We all know the story of the tortoise and the hare. It’s one of Aesops fables and has been a staple of conventional wisdom since around 600 BCE.

The hare challenges the tortoise to a race. Gets cocky. Takes a nap in the middle of a race. The tortoise passes him and wins. And the moral of the story is: Slow and steady wins the race.

Wait! Except that’s not the moral at all. The moral is “Don’t get cocky and lose focus.” The tortoise was slow and steady, and yes, he wins. But if the hare doesn’t goof off, the tortoise loses in a landslide.

So why do we all remember “slow and steady wins the race?” Because I think it’s a comforting thought. If you work slowly and methodically, you will succeed no matter how quick your competition is. I fear that’s bad advice in today’s fast moving world.

I hear echoes of “slow and steady” all the time, with the distinct impression that slow somehow equals strategic and fast equals reckless. I don’t buy into that. I think it’s a oversimplification of reality.

First of all, everything depends on the “race.” I could believe that slow and steady wins the really long endurance race. But fast always wins in a shorter race.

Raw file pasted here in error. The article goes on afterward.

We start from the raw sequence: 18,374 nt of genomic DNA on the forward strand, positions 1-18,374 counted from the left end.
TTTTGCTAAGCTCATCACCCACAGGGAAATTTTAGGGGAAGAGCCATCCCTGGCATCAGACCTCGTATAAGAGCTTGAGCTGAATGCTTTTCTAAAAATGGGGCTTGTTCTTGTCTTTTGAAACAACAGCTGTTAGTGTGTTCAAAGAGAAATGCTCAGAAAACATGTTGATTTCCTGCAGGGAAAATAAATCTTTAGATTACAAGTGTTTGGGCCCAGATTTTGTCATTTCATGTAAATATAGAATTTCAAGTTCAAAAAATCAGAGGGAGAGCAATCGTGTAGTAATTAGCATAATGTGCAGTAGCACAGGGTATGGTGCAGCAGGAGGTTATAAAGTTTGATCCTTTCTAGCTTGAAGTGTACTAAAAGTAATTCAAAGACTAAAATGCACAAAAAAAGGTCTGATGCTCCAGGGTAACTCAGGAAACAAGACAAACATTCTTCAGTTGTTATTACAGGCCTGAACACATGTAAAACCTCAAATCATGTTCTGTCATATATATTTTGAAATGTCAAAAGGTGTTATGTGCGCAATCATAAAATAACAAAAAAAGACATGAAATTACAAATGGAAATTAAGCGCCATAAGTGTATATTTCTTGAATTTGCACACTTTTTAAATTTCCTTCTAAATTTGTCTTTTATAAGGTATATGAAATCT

I’m still not sure that’s right, though. There are people and companies that can move quickly without losing focus. And those people are going to win the short races and the long races, too. 

Perhaps the true moral of the story has nothing at all to do with speed and everything to do with consistency:

It doesn’t matter if you are fast or slow, steady wins the race.

Let’s just take speed out of the equation. Being consistent is key. Don’t slack off if you have a lead. Don’t quit if you fall behind.

The hare wasn’t true to his talent, slacked off and lost focus. The tortoise moved as fast as he could. In the end, the tortoise’s consistency was the key to success — not his slow pace.


Bob Wertz writes about design, technology and pop culture at Sketchbook B. Bob is a Columbia, South Carolina-based designer, creative director, college instructor, husband and dad. He’s particularly obsessed with typography, the creative process and the tools we use to create. In his spare time, he is trying to get back into running... slowly. Follow Bob on Twitter and Instagram.